Next time you see me I suggest you check my feet first. Are my shoes shiny front and back? Yes? Then you’ve caught me “putting my best foot forward.”

Thursday, 1 March 2018

What could some “Muppet” teach me about job interviews?


Good question. Quite a lot potentially. Here’s how being a bit more of a “muppet” might well help you the next time you’re at an interview.
Let’s consider what this might give you:
Kermit - listening & leadership
Miss Piggy - performance
Gonzo - bravery
Scooter - enthusiasm
Statler & Waldorf - self awareness

Let’s think more about each of these characters and what they can “teach” you potentially about how to succeed at interviews.

Kermit uses active listening skills and a deep empathy for his colleagues.  These leadership qualities shine through as he tries to be a role model and explain his vision for how well he’d like each Muppet Show performance to go. Even if the reality is not quite what he expected - usually for reasons outside his control.

Miss Piggy embraces her “inner diva” and knows that whatever setbacks there might be “the show must go on!”. As a star performer she knows that rehearsals and perfecting her own personal presentation is all that matters to her audience. When the lights go on and the music starts she’s ready to perform.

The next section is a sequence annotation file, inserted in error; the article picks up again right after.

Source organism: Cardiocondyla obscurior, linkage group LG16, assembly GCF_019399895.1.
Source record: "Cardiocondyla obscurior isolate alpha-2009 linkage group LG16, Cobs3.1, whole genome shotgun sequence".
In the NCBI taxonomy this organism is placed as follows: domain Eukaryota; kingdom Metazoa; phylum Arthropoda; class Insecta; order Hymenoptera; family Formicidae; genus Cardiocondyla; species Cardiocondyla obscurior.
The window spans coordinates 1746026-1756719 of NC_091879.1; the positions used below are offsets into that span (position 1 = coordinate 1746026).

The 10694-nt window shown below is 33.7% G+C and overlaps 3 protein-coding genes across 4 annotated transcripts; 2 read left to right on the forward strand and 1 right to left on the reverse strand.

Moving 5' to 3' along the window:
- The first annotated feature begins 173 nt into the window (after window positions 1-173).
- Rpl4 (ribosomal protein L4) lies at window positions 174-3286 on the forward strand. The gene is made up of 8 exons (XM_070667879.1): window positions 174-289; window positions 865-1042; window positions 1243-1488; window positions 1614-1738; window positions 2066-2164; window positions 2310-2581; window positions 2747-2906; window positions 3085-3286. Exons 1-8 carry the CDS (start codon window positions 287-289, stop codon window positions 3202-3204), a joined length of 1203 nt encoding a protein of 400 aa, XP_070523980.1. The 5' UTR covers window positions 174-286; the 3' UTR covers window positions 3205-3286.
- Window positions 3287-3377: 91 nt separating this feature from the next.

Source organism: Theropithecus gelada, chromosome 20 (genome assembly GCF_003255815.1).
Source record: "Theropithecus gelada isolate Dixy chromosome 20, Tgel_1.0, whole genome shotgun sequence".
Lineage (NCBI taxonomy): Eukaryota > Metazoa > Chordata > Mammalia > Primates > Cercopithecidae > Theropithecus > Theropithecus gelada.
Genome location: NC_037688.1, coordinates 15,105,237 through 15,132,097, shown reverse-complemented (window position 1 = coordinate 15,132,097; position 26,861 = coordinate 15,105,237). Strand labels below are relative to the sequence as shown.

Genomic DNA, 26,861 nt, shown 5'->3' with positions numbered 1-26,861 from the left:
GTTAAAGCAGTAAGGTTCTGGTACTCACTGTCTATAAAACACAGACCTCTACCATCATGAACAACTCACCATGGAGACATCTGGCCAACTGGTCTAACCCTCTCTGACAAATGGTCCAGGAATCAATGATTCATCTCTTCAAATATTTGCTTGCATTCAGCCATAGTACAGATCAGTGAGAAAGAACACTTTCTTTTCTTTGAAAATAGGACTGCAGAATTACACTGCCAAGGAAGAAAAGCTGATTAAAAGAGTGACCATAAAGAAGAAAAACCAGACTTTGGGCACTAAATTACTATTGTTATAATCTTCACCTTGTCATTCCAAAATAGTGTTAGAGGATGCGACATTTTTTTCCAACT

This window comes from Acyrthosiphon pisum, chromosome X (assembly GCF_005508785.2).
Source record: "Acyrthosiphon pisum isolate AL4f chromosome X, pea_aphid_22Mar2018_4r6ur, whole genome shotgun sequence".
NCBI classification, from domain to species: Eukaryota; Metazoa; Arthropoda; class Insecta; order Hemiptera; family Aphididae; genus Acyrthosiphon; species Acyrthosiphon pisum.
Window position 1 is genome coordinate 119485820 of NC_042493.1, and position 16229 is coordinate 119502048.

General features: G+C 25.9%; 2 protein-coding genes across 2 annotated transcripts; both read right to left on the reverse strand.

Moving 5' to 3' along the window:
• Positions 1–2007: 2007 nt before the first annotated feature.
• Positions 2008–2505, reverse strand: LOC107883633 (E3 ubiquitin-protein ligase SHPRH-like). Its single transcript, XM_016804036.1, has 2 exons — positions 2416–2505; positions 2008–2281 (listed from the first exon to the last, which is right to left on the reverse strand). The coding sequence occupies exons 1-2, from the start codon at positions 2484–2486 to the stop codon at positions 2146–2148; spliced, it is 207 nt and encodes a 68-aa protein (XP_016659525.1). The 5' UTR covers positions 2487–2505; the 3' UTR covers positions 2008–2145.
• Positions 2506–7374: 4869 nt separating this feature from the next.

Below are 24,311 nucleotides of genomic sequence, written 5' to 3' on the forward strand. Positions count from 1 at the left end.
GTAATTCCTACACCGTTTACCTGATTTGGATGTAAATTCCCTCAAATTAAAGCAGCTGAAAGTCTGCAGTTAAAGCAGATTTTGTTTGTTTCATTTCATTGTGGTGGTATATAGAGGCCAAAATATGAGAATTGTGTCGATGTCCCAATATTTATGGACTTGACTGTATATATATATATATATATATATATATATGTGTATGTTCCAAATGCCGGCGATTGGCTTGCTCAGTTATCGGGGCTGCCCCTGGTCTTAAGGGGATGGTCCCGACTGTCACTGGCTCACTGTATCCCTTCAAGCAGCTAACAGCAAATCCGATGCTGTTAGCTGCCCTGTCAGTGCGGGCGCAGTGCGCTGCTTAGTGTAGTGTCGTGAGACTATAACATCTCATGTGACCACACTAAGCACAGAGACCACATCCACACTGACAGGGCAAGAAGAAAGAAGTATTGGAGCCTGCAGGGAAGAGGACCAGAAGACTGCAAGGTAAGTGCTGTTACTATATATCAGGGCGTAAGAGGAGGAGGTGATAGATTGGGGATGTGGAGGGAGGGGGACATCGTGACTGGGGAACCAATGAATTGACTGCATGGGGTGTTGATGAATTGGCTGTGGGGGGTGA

Gonzo’s the kind of guy who’s likely to say  “give me the ‘right’ suit & then fire me out of a cannon!” (not to be taken literally in an interview please). He’s brave and has a can-do attitude. Sometimes, even like Gonzo The Great, we need to convince ourselves we’re ready for the job and have confidence in our own ability.

Scooter is boundlessly enthusiastic and clearly demonstrates that he wants to help the team. It’s hard to teach someone to be keen. For this reason employers know that if you’re motivated at interview then you’re more likely to be enthusiastic as an employee.